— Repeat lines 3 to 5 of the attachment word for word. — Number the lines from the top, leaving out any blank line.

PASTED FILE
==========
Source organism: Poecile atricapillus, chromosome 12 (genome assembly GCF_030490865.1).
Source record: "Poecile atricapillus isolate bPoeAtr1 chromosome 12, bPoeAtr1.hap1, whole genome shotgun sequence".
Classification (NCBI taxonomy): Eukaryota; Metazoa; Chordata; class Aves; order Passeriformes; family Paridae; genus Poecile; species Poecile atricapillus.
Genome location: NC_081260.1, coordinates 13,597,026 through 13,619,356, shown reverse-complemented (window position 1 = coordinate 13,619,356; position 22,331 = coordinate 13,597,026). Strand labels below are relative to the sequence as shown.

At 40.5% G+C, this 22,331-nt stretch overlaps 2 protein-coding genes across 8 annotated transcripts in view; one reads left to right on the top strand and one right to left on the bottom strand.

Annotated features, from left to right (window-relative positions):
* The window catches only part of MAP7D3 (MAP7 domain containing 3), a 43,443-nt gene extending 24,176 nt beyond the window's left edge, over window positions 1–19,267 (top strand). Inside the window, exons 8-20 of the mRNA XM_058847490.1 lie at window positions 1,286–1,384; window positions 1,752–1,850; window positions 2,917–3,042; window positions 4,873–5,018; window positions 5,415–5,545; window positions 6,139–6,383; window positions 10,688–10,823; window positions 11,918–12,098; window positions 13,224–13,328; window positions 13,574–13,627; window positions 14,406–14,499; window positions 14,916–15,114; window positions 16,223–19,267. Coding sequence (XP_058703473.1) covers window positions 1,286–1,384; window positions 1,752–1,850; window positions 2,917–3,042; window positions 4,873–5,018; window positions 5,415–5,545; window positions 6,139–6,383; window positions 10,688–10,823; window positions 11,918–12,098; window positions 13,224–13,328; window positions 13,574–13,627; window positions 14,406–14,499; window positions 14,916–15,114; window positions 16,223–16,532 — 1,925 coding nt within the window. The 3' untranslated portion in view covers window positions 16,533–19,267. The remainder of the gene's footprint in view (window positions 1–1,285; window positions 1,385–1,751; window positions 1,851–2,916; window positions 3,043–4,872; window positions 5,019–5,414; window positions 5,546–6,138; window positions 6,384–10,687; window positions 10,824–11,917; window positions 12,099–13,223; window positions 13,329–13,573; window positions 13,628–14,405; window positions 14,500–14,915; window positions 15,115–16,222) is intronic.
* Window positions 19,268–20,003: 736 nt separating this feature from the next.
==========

Classification (NCBI taxonomy): Eukaryota; Metazoa; Chordata; class Aves; order Passeriformes; family Paridae; genus Poecile; species Poecile atricapillus.
Genome location: NC_081260.1, coordinates 13,597,026 through 13,619,356, shown reverse-complemented (window position 1 = coordinate 13,619,356; position 22,331 = coordinate 13,597,026). Strand labels below are relative to the sequence as shown.

At 40.5% G+C, this 22,331-nt stretch overlaps 2 protein-coding genes across 8 annotated transcripts in view; one reads left to right on the top strand and one right to left on the bottom strand.